NY Prelicensing Education Courses: Tips

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I am writing because I just started taking my real estate prelicensing education courses to eventually obtain my license in the state of New York. I do not have a real estate background, but have been reading and learning about it for the past 6-8 months and decided this could be a future career for me. I worked with a wholesaler and  thought he was pretty shady, and have worked with an agent with whom I hand-wrote hundreds of letters of interest to persons on his buyer lists for cash every week. I live in Pennsylvania, but talked to a prestigious broker over LinkedIn and enrolled in his school to be licensed under his firm afterwards.  I am from PA originally, but plan on moving to New York within the next 3 years as I am also a writer and model. I am only in the beginning parts of the courses, learning about licensing types, requirements and regulations, and wanted to know if anyone had any general studying tips or extra reading material they think would be helpful for me. Feel free to even offer an anecdote of wisdom as I embark on this real estate journey. I am enjoying it so far and absorbing everything, but since I don't work in real estate regularly, I keep wondering how I can apply  this information in a hands on scenario in real life in order to retain it all more efficiently. Any tips?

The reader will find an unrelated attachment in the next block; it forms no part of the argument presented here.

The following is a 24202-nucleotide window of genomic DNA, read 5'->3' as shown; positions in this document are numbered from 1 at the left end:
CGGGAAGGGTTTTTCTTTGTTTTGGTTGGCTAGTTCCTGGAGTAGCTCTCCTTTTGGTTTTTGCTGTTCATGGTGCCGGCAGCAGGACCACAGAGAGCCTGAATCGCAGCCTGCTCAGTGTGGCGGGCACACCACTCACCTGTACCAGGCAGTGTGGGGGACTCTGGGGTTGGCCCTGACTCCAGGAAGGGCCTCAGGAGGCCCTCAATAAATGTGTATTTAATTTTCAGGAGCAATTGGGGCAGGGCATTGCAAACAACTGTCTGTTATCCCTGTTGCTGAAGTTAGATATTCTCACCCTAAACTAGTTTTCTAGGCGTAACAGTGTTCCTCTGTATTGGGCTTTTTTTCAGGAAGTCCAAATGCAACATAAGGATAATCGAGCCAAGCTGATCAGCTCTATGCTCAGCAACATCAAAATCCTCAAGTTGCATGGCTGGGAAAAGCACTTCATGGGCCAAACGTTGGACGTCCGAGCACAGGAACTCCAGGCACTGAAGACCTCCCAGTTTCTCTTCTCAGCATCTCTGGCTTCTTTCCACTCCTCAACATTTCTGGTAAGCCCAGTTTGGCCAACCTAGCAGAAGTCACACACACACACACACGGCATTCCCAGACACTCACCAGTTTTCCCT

Hey Melonee,

I hope things are going well with the course and licensing process. 

I think its great you're thinking steps ahead. Sounds like your broker is crushing it in his market and can probably prove to be a great leader. Starting off in the right environment can significantly shorten your learning curve and let you speed through the obstacles that causes new agents to struggle. 

One piece of advice is to NOT look at being a realtor as a job. It needs to be seen and treated as a business. This means tracking everything you do with the intentions of building up your systems. There are so many jobs that a real estate agent is in charge of and the better your systems, the more time you have for the jobs that actually get you paid. 

Lastly... try to learn and practice each day. Learn by reading, podcasts, networking, coaching, etc. Practice by reviewing scripts, analyzing deals, learning your market(s), etc.

I hope this was helpful, feel free to reach out if you have questions along your journey.

Best of luck to you!